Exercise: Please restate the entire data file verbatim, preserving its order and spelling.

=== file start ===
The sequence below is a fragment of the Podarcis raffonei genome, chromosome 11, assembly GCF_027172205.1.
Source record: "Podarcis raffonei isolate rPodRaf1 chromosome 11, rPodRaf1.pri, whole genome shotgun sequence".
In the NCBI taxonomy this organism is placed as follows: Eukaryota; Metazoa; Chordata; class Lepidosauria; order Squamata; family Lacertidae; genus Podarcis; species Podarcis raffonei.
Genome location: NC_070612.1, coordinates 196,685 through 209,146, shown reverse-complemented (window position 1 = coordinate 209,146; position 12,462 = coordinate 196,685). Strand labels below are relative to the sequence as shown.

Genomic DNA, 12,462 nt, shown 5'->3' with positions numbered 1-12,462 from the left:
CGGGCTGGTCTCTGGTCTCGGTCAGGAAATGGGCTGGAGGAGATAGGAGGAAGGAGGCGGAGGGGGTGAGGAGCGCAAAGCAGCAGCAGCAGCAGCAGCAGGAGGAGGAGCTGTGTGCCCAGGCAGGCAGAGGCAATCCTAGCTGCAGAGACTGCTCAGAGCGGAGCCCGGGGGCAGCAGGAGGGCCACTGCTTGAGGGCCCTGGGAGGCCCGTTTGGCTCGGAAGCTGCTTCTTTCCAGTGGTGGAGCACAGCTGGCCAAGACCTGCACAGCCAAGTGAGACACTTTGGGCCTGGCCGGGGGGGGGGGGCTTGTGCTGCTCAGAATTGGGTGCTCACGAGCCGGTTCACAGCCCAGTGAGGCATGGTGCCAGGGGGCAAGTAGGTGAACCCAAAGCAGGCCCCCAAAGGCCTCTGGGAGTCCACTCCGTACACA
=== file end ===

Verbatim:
The sequence below is a fragment of the Podarcis raffonei genome, chromosome 11, assembly GCF_027172205.1.
Source record: "Podarcis raffonei isolate rPodRaf1 chromosome 11, rPodRaf1.pri, whole genome shotgun sequence".
In the NCBI taxonomy this organism is placed as follows: Eukaryota; Metazoa; Chordata; class Lepidosauria; order Squamata; family Lacertidae; genus Podarcis; species Podarcis raffonei.
Genome location: NC_070612.1, coordinates 196,685 through 209,146, shown reverse-complemented (window position 1 = coordinate 209,146; position 12,462 = coordinate 196,685). Strand labels below are relative to the sequence as shown.

Genomic DNA, 12,462 nt, shown 5'->3' with positions numbered 1-12,462 from the left:
CGGGCTGGTCTCTGGTCTCGGTCAGGAAATGGGCTGGAGGAGATAGGAGGAAGGAGGCGGAGGGGGTGAGGAGCGCAAAGCAGCAGCAGCAGCAGCAGCAGGAGGAGGAGCTGTGTGCCCAGGCAGGCAGAGGCAATCCTAGCTGCAGAGACTGCTCAGAGCGGAGCCCGGGGGCAGCAGGAGGGCCACTGCTTGAGGGCCCTGGGAGGCCCGTTTGGCTCGGAAGCTGCTTCTTTCCAGTGGTGGAGCACAGCTGGCCAAGACCTGCACAGCCAAGTGAGACACTTTGGGCCTGGCCGGGGGGGGGGGGCTTGTGCTGCTCAGAATTGGGTGCTCACGAGCCGGTTCACAGCCCAGTGAGGCATGGTGCCAGGGGGCAAGTAGGTGAACCCAAAGCAGGCCCCCAAAGGCCTCTGGGAGTCCACTCCGTACACA